Starring Alice Lowe, Steve Oram, Eileen Davies, Jonathan Aris, Richard Glover, and Monica Dolan
Written by Alice Lowe, and Steve Oram
Directed by Ben Wheatley
Last year Ben Wheatley planted himself firmly on my radar with Kill List, his incredible second feature that left the crowd at TIFF absolutely stunned. One year later and Mr. Wheatley finds himself deservedly back at TIFF with his third feature, Sightseers. His latest film is of a decidedly different tone than Kill List. While Kill List takes the audience into a a very dark place that you can’t climb out of even if you tried, Sightseers is a comedic journey across the idyllic English countryside, although it wouldn’t be a Ben Wheatley movie if it wasn’t twisted in one way or another.
Tina (Lowe) and Chris (Oram) are a brand new couple in the honeymoon phase of their relationship. They rarely argue, have trouble keeping their hands off each other, and have decided to go on a roadtrip to take in pastoral England. Complete with a trailer for sleeping in, the couple pack their bags, leaving Tina’s overprotective mother at home. The trip starts out as expected, but it isn’t long before rude tourists start to bother Chris. Fortunately, Chris has a very specific way of dealing with people who grate on his nerves, but will Tina embrace his unconventional methods or will she run away screaming?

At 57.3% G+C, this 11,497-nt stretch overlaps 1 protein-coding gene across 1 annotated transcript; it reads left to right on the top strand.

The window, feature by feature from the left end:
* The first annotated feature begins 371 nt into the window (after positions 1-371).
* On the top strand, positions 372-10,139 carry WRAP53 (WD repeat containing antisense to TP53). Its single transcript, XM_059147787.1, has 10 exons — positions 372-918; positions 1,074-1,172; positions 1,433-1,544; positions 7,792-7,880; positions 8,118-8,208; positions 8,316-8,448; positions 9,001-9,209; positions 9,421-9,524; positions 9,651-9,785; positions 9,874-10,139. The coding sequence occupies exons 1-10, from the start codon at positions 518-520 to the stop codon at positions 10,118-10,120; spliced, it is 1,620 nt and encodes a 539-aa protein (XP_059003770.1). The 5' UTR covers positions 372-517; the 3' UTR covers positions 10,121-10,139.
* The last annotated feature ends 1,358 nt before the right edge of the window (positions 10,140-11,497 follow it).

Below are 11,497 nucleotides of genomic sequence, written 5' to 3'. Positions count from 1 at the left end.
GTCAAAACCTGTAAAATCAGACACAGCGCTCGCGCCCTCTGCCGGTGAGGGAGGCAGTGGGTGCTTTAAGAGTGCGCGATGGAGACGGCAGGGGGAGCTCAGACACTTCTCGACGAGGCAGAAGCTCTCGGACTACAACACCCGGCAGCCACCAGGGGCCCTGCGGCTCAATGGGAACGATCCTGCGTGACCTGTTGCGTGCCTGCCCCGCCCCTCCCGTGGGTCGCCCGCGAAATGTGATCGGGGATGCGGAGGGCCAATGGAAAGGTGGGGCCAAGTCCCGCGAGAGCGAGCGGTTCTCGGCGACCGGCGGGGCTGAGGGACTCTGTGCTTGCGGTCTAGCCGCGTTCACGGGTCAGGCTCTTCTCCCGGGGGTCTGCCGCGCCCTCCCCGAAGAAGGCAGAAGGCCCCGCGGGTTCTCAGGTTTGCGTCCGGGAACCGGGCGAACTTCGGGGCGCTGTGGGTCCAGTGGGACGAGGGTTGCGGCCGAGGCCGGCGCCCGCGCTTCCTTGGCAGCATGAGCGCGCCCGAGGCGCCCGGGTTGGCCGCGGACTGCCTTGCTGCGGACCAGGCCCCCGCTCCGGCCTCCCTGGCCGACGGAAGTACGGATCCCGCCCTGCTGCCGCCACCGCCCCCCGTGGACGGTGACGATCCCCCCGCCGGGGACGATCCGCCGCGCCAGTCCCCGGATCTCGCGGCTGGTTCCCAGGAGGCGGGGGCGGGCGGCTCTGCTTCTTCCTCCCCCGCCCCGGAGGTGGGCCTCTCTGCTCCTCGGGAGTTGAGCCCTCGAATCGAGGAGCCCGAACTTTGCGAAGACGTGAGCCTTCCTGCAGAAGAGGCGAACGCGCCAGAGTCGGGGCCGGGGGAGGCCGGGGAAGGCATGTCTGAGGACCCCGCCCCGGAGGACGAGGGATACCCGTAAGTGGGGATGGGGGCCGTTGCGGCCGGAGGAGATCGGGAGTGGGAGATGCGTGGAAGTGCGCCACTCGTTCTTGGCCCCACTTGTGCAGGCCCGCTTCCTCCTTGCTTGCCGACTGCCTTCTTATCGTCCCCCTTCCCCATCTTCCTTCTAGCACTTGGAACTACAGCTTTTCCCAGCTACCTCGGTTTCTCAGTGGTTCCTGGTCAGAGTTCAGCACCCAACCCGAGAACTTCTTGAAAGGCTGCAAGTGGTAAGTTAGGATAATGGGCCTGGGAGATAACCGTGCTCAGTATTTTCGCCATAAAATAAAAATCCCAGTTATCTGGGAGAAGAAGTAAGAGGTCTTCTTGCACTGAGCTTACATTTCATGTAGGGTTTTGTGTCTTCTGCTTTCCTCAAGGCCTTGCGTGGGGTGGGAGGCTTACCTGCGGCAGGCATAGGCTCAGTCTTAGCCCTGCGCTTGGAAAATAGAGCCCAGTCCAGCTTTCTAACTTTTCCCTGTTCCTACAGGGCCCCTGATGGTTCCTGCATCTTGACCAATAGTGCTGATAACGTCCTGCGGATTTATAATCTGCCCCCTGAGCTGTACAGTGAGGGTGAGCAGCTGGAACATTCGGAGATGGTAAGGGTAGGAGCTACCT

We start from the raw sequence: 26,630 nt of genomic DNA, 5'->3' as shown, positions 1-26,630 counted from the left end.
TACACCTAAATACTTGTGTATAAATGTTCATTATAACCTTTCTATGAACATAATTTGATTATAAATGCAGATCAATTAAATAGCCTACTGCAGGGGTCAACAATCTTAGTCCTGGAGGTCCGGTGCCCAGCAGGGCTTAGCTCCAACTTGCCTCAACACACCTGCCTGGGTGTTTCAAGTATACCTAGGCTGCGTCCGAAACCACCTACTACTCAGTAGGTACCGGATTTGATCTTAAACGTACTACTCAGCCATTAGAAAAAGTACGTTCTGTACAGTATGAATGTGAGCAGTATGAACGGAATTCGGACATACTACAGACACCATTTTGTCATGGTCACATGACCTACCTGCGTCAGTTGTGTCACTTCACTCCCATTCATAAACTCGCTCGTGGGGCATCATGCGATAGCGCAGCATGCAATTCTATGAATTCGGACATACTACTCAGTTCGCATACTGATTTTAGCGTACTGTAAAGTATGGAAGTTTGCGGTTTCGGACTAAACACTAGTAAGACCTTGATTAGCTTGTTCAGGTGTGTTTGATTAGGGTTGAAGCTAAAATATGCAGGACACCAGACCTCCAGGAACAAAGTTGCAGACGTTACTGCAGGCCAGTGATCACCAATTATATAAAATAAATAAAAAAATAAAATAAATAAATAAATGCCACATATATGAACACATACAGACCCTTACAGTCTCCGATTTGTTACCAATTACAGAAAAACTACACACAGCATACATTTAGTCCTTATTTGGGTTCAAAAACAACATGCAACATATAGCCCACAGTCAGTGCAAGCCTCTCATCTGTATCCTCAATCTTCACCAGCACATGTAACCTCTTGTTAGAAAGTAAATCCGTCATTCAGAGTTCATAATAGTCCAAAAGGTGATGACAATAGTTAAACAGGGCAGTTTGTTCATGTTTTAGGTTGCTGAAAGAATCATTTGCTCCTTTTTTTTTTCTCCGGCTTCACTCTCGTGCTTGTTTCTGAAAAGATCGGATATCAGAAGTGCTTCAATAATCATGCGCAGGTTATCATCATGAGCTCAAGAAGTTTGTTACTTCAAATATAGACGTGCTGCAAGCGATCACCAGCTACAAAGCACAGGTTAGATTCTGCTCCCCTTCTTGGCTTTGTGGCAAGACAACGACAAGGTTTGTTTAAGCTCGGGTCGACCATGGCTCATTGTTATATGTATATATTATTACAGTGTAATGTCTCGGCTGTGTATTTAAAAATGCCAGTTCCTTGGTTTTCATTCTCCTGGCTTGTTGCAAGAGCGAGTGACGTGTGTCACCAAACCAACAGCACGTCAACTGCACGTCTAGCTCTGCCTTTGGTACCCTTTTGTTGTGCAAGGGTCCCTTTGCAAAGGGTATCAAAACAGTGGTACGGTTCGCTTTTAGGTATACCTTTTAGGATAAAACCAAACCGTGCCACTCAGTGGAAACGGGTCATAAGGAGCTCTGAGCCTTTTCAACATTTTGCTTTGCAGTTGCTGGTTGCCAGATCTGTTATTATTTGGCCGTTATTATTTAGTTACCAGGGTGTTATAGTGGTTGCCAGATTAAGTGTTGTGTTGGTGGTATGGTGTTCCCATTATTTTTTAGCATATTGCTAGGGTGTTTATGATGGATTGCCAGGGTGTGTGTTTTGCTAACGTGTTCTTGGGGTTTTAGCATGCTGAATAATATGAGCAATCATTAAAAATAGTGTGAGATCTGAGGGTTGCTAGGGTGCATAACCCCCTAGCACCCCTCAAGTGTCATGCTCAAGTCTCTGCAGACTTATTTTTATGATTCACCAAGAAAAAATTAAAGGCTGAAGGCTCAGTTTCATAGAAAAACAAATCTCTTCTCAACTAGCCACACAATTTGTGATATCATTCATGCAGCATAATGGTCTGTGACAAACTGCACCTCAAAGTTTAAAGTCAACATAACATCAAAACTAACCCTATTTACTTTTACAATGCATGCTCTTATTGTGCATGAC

With two days left of the festival, Sightseers is hands down the best movie I have seen at TIFF 2012. The wonderful script was written by the two leads, Lowe and Oram. The storyline and the central characters are hilarious and emotionally endearing at the same time, which is truly remarkable considering the dark subject matter that is usually in the foreground of the story. During the Q & A Lowe explained that her and Oram had been pitching Sightseers as a television series and it was only after working with the material for five or so years that we finally have a feature film to enjoy. I’ve seen many movies, particularly independent features, that have been written in a matter of months, weeks, and sometimes even days. Sightseers is a testament to the advantage of having ample time to know the characters and the story inside and out, as Lowe and Oram clearly did. The characters feel incredibly real, while it is hard to imagine that the comedic beats could have had better timing.
Behind the camera Wheatley continues his rapid climb to the top of my ‘favourite directors’ list. He has such an expert understanding of the dark and macabre, while also demonstrating an amazing understanding of the comedy that can be found in the most unlikely places. Also, I don’t know of any other directors who are so easily able to steer away from cliche, turning the expectations of audiences on their heads. Having also seen his short that was a part of The ABCs of Death, I am at the point where I would watch a 90-minute weather report, so long as Wheatley was behind the camera.
Sightseers is dark, hilarious, and absolutely absorbing for the entire run-time. Wheatley has hit another one out of the park in what I consider to be one of the best movies I have seen all year.